Afghanistan, Then And Now
Reason’s Tim Cavanaugh passes along the above photo and others depicting Afghanistan in the 1950 and 60s. The contrast between then and now is apparent:
“Given the images people see on TV, many conclude Afghanistan never made it out of the Middle Ages,” writes Mohammad Qayoumi at Retronaut. “But that is not the Afghanistan I remember. I grew up in Kabul in the 1950s and ’60s. Stirred by the fact that news portrayals of the country’s history didn’t mesh with my own memories, I wanted to discover the truth.”
Qayoumi’s gallery of what the Graveyard of Empires looked like before it was brought into contemporary civilization by the Hippie Trail, Soviet modernization, Taliban discipline and American nation-building is at once endearing, heartbreaking and disturbing. Because it turns out pre-modern Afghanistan looked pretty, well, modern.
What’s disturbing is that actual civilzational retrograde is so rare in the modern world that you can almost believe it never happens. Even a few years after World War II, most Western Europeans had a higher standard of living than they had had before the war. Yet here you have a country that was apparently not in the dark ages, but got there as fast as it could.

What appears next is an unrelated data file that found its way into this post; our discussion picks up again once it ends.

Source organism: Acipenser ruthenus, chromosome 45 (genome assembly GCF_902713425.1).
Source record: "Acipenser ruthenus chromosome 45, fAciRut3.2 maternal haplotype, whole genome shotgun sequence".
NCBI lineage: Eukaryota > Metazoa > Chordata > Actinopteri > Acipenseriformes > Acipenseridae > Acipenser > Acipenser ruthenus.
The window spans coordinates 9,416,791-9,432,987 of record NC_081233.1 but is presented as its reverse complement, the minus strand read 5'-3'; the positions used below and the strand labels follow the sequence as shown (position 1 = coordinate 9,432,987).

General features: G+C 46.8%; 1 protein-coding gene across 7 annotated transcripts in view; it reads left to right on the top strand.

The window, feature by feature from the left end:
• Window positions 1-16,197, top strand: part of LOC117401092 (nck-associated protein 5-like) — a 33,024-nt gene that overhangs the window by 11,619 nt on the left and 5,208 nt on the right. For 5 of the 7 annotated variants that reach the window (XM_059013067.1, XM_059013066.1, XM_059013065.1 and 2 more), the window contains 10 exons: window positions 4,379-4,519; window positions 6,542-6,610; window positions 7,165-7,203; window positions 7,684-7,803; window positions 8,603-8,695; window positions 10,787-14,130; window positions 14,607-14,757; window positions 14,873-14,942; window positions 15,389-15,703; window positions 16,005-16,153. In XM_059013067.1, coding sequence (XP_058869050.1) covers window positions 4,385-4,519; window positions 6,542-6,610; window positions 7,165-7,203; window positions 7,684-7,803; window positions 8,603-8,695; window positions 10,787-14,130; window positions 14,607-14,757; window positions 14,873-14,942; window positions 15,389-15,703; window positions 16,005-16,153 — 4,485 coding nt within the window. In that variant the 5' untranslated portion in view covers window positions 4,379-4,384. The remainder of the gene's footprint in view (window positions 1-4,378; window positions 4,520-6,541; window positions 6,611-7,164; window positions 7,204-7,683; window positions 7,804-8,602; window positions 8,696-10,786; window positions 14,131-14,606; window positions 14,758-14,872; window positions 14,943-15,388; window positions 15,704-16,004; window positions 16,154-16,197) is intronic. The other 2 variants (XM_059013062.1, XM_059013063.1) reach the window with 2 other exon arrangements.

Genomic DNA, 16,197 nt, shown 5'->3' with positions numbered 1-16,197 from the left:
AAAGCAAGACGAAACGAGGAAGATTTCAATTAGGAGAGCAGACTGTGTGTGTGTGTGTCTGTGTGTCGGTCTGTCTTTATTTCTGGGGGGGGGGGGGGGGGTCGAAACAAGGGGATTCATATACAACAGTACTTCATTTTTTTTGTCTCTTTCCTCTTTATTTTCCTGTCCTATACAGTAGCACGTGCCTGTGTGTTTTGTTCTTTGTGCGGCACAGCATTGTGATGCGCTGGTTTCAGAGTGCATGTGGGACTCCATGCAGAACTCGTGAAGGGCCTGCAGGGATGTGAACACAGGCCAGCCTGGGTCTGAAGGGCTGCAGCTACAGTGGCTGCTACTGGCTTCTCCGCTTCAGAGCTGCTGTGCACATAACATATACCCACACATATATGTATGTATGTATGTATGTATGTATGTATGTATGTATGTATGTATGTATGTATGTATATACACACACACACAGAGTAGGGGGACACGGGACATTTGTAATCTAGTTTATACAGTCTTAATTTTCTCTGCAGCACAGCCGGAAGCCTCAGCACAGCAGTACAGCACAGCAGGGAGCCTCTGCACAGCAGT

What’s also striking as you look at the pictures is the extent to which Afghan women of this era seem so much different from what we see today. There are no burqa’s, no hajib’s, just the simple headscarf that you see many Muslim-American women wearing today. Men wore business suits and other basically western clothes. It looked, in other words, like many other third world cities of the era that saw the path to prosperity in copying the ways of the West. At some point, obviously, that changed, and the twin influences of Communism and Islam obviously under cut the modernization that was apparently underway in the country. Hamid Karzai was born in 1957 and grew up in this world, but one wonders if he actually remembers much about it. Things very well have been different in the tribal and rural areas, of course, but a nation like this is often defined by its capital city and the Kabul of half a century ago seems so different from the images we see today that it’s hard to believe they are the same city.
Obviously, the nearly endless cycle of war that started in the late 1970s is a key part of what happened to this nation, but it strikes me that there might be something more that led to the insanity that is modern Afghanistan. Given the choice, I’d have to bet that most Afghans would prefer the Kabul of the 1960s to what they live in today. How it got that way in such a short period of time is difficult to think about, though, because it makes you wonder if it could happen elsewhere in the world.
At this point, Afghanistan couldn’t possibly be further away from where it was when these pictures were taken.